I can’t believe that it’s nearing the end of 2018. 2 years ago, I was at the end of my A Levels, trying to decide what to do next.
I knew I wanted to do something that stretched my brain and allowed me to develop my analytical skills. In the end, it was between a math degree and a politics one. I chose politics and I haven’t regretted it since.
I’ll admit that every year, as that dreaded exam time comes closer and I see the stack of notes that I have to get through, I do wonder why I didn’t take at least one math course. Saying that, I have yet to sit down and have a serious urge to change degrees and do something else with my life. As I enter the third year of my degree, none of this has changed (yet) and here’s why.
It’s not just about memorising facts
I think a lot of people think that essay subjects, whether it’s history, foreign policy analysis or political science, are all about memory. I’ve met people who leave studying till the last minute, memorise an essay and hope for the best.
For me, it’s so much more than that. It’s not all about memorising this date and that statistic. Sure, I have to sit down and learn stacks of information, but once I have that information at my fingertips, I get to apply it and that’s what I love most.
It’s all so current
As I mentioned above, it’s the application of the material that I love the most. I won’t lie, it takes a lot of time to get to a point when you understand the concepts well enough to form an opinion about them and develop the ability to judge the world based on that opinion. But… once you get there, well, it’s great!
This year, I’m studying Nationalism and International Relations, International Political Economy, as well as International Political Thought and International Organizations. There is so much happening in the world that links to these modules; whether its Trump’s ‘America First’ stance, England’s ‘Brexit’ or the rise of various nationalist parties. Before, these events would be just that, events. I knew they were important, I knew that they grabbed people’s attention. But now I understand why that’s so. I can tell people why I think something is happening, and what it could mean for the future. I get to understand the issue and be a part of the discussion and, for me, that’s what’s important.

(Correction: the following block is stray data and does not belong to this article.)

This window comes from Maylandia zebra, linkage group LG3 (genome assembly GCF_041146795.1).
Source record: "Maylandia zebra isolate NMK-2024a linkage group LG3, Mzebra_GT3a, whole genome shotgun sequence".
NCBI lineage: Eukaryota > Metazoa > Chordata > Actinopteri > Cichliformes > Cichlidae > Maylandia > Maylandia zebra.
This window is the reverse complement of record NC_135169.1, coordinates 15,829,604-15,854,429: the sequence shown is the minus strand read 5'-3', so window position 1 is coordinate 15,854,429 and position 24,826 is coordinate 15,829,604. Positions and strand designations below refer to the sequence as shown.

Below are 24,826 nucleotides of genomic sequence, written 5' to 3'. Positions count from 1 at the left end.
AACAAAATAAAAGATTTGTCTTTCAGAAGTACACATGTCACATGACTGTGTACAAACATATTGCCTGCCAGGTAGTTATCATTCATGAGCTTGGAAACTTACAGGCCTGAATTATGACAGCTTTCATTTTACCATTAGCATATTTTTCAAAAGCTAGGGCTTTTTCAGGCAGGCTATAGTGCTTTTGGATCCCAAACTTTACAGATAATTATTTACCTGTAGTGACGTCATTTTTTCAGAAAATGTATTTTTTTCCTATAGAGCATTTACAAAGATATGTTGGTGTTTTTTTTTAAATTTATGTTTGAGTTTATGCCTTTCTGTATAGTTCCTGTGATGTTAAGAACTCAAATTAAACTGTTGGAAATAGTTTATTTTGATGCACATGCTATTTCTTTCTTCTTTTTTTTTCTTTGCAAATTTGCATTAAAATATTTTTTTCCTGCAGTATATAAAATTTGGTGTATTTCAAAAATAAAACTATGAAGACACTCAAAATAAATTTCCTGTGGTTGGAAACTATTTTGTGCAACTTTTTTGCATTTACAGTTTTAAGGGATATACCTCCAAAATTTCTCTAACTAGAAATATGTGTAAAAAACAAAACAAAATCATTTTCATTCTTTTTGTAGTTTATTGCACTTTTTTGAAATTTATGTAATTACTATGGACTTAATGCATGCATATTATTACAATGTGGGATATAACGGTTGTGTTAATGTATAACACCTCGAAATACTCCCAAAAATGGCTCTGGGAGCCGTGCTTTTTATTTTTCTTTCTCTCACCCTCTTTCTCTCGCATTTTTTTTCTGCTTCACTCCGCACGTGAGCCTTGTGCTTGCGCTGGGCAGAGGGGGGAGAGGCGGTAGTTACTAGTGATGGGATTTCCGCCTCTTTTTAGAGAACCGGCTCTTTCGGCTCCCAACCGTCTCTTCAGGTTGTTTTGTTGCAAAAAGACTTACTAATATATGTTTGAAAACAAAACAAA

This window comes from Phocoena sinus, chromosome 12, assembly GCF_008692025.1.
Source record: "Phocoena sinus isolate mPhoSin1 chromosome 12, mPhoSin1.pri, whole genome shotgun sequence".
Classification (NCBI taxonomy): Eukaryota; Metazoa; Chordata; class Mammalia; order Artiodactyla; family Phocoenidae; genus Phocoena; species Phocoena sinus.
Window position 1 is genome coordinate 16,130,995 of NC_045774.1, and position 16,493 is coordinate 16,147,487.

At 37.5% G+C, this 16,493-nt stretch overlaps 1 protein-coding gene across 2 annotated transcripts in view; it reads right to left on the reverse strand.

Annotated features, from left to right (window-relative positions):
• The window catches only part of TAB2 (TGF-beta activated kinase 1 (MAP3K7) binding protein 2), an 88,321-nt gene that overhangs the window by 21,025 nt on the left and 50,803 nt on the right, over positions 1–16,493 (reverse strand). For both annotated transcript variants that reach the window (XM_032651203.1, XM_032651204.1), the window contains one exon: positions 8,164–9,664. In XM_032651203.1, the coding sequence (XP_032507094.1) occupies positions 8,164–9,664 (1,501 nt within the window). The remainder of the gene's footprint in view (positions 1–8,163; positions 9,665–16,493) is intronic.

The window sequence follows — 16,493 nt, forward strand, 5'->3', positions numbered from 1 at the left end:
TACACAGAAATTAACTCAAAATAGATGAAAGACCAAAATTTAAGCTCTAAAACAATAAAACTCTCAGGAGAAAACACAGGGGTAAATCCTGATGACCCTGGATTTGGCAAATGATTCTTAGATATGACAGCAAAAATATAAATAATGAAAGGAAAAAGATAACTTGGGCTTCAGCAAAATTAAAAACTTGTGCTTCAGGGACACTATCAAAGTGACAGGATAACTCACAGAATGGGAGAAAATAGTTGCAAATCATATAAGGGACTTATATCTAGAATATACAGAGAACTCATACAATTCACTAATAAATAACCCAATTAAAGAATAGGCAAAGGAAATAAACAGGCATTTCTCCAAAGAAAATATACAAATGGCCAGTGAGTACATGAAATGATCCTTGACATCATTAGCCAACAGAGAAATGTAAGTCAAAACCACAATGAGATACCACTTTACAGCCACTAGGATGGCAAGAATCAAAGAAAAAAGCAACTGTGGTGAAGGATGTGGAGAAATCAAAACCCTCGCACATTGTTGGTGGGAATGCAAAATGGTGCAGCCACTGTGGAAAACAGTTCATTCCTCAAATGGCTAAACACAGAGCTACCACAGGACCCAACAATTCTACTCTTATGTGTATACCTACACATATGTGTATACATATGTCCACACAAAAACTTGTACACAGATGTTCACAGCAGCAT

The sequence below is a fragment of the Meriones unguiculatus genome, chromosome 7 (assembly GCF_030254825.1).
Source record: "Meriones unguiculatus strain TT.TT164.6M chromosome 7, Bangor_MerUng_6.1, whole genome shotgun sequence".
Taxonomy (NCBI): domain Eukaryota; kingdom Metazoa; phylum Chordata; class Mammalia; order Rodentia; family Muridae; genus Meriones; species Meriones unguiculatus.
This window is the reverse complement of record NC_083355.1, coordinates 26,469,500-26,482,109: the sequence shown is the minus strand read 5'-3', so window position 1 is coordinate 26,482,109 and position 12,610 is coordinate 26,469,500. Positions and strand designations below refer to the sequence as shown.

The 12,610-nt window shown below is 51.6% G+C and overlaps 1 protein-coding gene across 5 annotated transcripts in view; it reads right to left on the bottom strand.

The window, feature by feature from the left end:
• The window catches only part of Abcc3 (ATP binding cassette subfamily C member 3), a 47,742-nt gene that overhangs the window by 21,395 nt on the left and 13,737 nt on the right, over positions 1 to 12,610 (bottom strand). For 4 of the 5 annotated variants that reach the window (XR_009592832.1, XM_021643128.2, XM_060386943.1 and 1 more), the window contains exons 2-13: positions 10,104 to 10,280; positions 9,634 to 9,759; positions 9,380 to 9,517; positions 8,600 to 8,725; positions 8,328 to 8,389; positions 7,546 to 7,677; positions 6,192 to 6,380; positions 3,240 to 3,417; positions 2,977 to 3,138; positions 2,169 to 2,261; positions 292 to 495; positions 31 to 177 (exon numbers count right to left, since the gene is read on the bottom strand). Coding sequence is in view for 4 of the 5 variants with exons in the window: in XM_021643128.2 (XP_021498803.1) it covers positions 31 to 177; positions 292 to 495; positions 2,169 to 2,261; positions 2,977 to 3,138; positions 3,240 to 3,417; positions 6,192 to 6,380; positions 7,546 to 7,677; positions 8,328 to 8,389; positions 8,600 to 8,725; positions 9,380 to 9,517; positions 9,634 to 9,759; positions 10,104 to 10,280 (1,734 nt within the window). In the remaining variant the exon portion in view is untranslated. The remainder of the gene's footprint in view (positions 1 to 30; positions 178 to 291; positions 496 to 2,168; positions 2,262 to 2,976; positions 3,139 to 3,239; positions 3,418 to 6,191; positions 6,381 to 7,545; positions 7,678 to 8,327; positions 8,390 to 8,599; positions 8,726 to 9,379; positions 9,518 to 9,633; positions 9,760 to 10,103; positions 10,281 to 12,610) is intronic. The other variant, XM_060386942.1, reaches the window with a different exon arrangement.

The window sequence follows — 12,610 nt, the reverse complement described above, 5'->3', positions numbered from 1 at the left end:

In the end…
I think you guys can see that politics is definitely a ‘yay’ for me. I hope it’s the same for you. This is my first post on the UOL student blog. So, I’d like to end by saying … Hi, I’m Iman. I hope you enjoyed reading this post as much as I liked writing it. I hope to contribute a lot more real soon!
Iman is studying the BSc Politics and International Relations in Pakistan.